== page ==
inhaled ginger oil 4,6,8

and three using a

commercially prepared product QueaseEASE 3,9

or a combination of several oils 5 also showed

favorable results in reducing PONV. Despite these

findings, many practitioners still hesitate to

embrace this treatment modality, likely because

of the need for additional research that is more

rigorous in design, 7,8

a larger sample size, 2,3

or

longer in duration. 1,10

Purpose

The purpose of this study was to determine if

aromatherapy (peppermint, ginger, or a combina-

tion) for adult hospital ambulatory or 23-hour

surgical patients would reduce the need for anti-

emetics to treat PONV.

ESSENTIAL OILS FOR NAUSEA AND VOMITING 3

Sample and Setting

The study took place in the surgical center of a

large urban teaching hospital. The target popula-

tion was adult patients scheduled for same day or

short-stay surgical procedures. The intervention

group was a convenience sample, selected from

the operating room schedule that met the initial

criteria of being scheduled for ambulatory surgery

or a 23-hour stay. Most (94.4%) of surgical proced- ures targeted patients in six services including or-

thopaedics, urology, general and trauma, plastics,

neurosurgery, and ear, nose, and throat, with less

than 6% being colorectal and gynecologic sur-

geries. They were then screened using the inclu-

sion criteria of being at least aged 18 years, able

to understand and follow directions, able to give

informed consent, and understand, read, and write English. Patients were excluded if they had a his-

tory of chronic obstructive pulmonary disease,

asthma, or other respiratory disorder that could

be exacerbated by strong odors, inability to smell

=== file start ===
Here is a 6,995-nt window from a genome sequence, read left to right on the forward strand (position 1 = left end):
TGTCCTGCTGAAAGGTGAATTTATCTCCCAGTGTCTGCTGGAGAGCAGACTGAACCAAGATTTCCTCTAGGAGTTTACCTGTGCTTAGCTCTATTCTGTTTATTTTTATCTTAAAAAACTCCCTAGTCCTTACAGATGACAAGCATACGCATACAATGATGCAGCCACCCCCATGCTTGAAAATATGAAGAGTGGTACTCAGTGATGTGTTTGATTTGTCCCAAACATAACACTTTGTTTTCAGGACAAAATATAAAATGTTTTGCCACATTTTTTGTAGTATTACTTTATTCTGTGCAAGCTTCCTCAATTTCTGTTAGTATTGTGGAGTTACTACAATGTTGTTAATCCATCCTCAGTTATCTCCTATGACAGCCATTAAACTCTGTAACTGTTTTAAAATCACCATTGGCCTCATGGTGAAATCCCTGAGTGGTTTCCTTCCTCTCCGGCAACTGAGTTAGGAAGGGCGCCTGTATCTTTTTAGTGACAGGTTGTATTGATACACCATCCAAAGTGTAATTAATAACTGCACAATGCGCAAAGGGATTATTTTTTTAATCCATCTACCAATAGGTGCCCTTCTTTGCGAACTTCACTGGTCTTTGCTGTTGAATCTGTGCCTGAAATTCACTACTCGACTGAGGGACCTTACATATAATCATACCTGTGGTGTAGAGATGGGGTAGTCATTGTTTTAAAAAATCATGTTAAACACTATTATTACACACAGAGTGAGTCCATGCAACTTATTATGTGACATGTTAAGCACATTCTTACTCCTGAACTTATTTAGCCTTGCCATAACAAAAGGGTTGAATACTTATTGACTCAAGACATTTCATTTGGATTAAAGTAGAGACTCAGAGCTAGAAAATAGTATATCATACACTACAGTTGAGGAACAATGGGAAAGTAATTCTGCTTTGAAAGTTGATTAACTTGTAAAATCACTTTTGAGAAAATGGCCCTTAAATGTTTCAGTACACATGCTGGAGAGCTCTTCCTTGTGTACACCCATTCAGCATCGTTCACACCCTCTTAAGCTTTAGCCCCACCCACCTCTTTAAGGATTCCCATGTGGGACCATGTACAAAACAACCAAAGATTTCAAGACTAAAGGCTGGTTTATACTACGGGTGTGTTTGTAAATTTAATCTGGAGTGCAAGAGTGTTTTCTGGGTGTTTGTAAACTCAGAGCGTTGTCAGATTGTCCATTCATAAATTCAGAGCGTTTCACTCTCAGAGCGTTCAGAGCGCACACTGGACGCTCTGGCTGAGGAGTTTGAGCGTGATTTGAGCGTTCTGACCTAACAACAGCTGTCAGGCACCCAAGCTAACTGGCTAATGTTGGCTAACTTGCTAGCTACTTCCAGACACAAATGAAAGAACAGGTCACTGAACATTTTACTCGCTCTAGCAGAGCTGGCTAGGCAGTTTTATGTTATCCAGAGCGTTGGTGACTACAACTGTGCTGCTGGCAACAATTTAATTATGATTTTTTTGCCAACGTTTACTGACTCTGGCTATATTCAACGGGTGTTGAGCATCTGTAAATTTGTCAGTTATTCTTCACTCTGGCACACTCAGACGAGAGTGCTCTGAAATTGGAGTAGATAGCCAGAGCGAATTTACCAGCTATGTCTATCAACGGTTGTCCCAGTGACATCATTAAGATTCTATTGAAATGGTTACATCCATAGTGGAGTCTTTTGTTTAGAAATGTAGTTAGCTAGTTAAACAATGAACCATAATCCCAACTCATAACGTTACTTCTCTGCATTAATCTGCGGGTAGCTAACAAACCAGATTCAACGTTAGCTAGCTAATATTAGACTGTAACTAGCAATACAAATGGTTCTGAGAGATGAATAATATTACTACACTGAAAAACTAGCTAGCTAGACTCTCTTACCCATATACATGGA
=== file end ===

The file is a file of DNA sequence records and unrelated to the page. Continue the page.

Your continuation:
fragrances (before or after surgery), allergic or sen-

sitive to either peppermint or ginger, or sensitive

to any strong odors. The control group was a retro-

spective chart review of prior year’s surgeries that met the same initial inclusion criteria (same-day or

23-hour stay) as the intervention group.

Protection of Human Subjects

After receiving Institutional Review Board

approval and registering as a Phase II trial on

clinicaltrials.gov, recruitment of subjects began.

All data were recorded on an encrypted portable

device, and none of the stored data contained

any identifiable information about the research

subjects. Paper copies were stored in a secure loca-

tion, and once all pertinent data were captured, the papers were shredded.

Figure 1. Plastic nasal inhaler sealed in plastic

with unique four-digit number. This image is available

in color online at www.jopan.org.

Methods

For the retrospective chart review, initial selection

of patients was accomplished by the first author by

reviewing retained hard copies of operating room

schedules from July through December 2017, of

patients who had ambulatory surgery or stayed in

the 23-hour unit postoperatively. Once identified,

the patients’ electronic medical records were ac- cessed using a unit-based computer. Data collected

included age, gender, race, type of surgery, length

of stay, history and episodes of PONV, and type and

number of both intraoperative and postoperative

doses of antiemetics administered. These patients

comprised the control group as they received the

standard IV antiemetic medication for any PONV.

Intervention: Essential Oils

The inhalers were premade by designated

personnel (not associated with the surgical center

patients) and contained four drops of essential

oils of peppermint or ginger, or a combination con-

taining two drops of each of the two oils. The in- halers were sealed in plastic shrink-wrap and